Riverhead fish passage filmed for fishing show ‘Lunkerville’

09/14/2012 6:00 PM |

COURTESY PHOTO | Lunkerville host Mike de Avila, left, and producer Shannon Goldman Lunkerville Producer film at the fish passage Thursday afternoon.

The Peconic River fish passage at Grangebel Park in Riverhead is about to get some national attention.

“Lunkerville,” a fishing show that reaches about 88 million homes in the U.S. and Canada, filmed at the rock ramp Thursday afternoon, with host Mike de Avila, producer Shannon Goldman and one of their friends also going porgy fishing in Cutchogue earlier in the week.

Mr. Goldman said he heard about the Riverhead fish passage from town community development director Christine Kempner. The project, which allows alewives to migrate back up the Peconic River, was championed by Bob Conklin, a former Riverhead biology teacher.

Mr. Conklin died in December 2010, just three months before the passage was completed. The story of the passage fit in well with the show, Mr. Goldman said.

“It was such a community effort to get it done,” he said. “That is kind of very much in sync with what Lunkerville is about: local people doing what they’re passionate about.”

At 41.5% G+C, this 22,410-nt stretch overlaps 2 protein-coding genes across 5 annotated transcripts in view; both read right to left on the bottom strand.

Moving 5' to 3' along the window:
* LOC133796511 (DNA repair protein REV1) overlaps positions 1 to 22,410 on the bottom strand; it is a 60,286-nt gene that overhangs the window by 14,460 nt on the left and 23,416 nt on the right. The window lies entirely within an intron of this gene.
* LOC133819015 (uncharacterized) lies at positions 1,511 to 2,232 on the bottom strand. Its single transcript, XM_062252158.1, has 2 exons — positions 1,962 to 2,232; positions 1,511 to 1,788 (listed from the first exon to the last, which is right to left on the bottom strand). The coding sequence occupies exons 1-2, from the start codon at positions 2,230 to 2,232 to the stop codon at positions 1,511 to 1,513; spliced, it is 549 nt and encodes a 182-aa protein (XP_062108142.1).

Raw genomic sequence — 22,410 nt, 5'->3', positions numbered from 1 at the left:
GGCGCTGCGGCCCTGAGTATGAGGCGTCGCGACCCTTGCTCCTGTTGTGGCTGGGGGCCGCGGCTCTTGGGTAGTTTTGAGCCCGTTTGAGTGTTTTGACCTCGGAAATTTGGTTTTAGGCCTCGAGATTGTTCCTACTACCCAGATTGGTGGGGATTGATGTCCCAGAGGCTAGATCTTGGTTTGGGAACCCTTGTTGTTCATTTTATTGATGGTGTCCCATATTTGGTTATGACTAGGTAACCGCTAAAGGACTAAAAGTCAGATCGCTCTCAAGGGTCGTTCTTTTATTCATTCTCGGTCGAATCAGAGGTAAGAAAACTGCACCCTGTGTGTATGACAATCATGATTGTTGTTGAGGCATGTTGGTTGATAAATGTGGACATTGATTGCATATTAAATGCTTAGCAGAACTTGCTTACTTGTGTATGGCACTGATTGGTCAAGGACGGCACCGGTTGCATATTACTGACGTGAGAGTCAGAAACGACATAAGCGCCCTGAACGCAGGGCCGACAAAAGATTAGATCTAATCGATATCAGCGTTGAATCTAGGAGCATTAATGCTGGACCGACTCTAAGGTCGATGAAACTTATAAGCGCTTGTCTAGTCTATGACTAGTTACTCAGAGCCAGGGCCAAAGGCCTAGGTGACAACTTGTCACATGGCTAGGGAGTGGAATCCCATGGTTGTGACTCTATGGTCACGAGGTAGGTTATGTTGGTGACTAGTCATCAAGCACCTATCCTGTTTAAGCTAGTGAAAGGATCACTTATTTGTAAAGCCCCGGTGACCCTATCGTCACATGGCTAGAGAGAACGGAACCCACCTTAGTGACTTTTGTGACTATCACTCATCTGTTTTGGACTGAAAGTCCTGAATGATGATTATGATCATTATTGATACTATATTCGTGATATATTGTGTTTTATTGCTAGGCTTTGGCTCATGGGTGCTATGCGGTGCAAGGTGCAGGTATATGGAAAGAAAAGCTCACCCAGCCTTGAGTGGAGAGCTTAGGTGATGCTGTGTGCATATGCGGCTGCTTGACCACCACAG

Ms. Kempner said the fish passage allowed an estimated 50,000 to 70,000 alewives to travel up the river to mate this past spring.

“The impact of this effort by Bob Conklin … and his associates Jim Miller, George Bartunek and Byron Young grows each year as time goes by and is a lasting contribution to the ecology of the entire area,” Ms. Kempner said.

Mr. Goldman, who moved to Cutchogue six months ago, spent time on the North Fork as a child at his parent’s summer home and said he is was happy to showcase the North Fork in an episode.

“I liked the North Fork so much I wanted to show it [to others] … that was kind of the theme of the show,” Mr. Goldman said.

Mr. Goldman and the other members of the show used rowboats to fish off the Cutchogue beach and chartered a shark fishing boat out of Montauk as part of the episode.

“We had a ton of fish. Porgy and blowfish and kingfish… sea bass, we got everything,” he said.

Mr. Goldman was an independent filmmaker before he started the show, which won a CINE Golden Eagle in 2009 for documentary filmmaking and is in its seventh season. The show is edited and produced in Cutchogue.

The episode will air first on the World Fishing Network within about two months, and will later air on NBC Sports sometime in February.

psquire@timesreview.com

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